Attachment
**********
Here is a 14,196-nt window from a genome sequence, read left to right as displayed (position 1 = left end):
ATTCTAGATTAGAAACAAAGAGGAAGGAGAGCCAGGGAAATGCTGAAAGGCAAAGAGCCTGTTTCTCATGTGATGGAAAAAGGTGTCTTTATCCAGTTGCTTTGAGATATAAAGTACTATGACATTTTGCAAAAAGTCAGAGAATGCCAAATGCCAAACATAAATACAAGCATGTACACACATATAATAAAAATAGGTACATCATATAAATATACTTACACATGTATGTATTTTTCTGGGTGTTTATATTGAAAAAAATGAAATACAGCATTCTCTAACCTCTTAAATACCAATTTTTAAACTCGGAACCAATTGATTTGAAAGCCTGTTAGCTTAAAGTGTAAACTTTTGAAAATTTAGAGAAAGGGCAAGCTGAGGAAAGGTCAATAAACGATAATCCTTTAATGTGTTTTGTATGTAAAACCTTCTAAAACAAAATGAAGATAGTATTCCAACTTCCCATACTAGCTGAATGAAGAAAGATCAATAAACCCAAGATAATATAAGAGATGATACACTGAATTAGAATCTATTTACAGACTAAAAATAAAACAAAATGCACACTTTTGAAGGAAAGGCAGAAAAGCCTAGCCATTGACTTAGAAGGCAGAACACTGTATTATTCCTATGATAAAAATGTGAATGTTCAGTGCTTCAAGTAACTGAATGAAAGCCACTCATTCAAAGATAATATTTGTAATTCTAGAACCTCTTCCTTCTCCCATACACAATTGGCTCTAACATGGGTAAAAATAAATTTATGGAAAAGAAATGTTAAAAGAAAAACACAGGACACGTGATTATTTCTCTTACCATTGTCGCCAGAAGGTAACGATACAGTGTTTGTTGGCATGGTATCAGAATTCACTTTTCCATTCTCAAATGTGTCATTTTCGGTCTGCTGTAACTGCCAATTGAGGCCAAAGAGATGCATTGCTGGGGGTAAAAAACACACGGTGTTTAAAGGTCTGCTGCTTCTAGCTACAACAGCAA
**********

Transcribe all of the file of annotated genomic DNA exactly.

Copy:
Here is a 14,196-nt window from a genome sequence, read left to right as displayed (position 1 = left end):
ATTCTAGATTAGAAACAAAGAGGAAGGAGAGCCAGGGAAATGCTGAAAGGCAAAGAGCCTGTTTCTCATGTGATGGAAAAAGGTGTCTTTATCCAGTTGCTTTGAGATATAAAGTACTATGACATTTTGCAAAAAGTCAGAGAATGCCAAATGCCAAACATAAATACAAGCATGTACACACATATAATAAAAATAGGTACATCATATAAATATACTTACACATGTATGTATTTTTCTGGGTGTTTATATTGAAAAAAATGAAATACAGCATTCTCTAACCTCTTAAATACCAATTTTTAAACTCGGAACCAATTGATTTGAAAGCCTGTTAGCTTAAAGTGTAAACTTTTGAAAATTTAGAGAAAGGGCAAGCTGAGGAAAGGTCAATAAACGATAATCCTTTAATGTGTTTTGTATGTAAAACCTTCTAAAACAAAATGAAGATAGTATTCCAACTTCCCATACTAGCTGAATGAAGAAAGATCAATAAACCCAAGATAATATAAGAGATGATACACTGAATTAGAATCTATTTACAGACTAAAAATAAAACAAAATGCACACTTTTGAAGGAAAGGCAGAAAAGCCTAGCCATTGACTTAGAAGGCAGAACACTGTATTATTCCTATGATAAAAATGTGAATGTTCAGTGCTTCAAGTAACTGAATGAAAGCCACTCATTCAAAGATAATATTTGTAATTCTAGAACCTCTTCCTTCTCCCATACACAATTGGCTCTAACATGGGTAAAAATAAATTTATGGAAAAGAAATGTTAAAAGAAAAACACAGGACACGTGATTATTTCTCTTACCATTGTCGCCAGAAGGTAACGATACAGTGTTTGTTGGCATGGTATCAGAATTCACTTTTCCATTCTCAAATGTGTCATTTTCGGTCTGCTGTAACTGCCAATTGAGGCCAAAGAGATGCATTGCTGGGGGTAAAAAACACACGGTGTTTAAAGGTCTGCTGCTTCTAGCTACAACAGCAA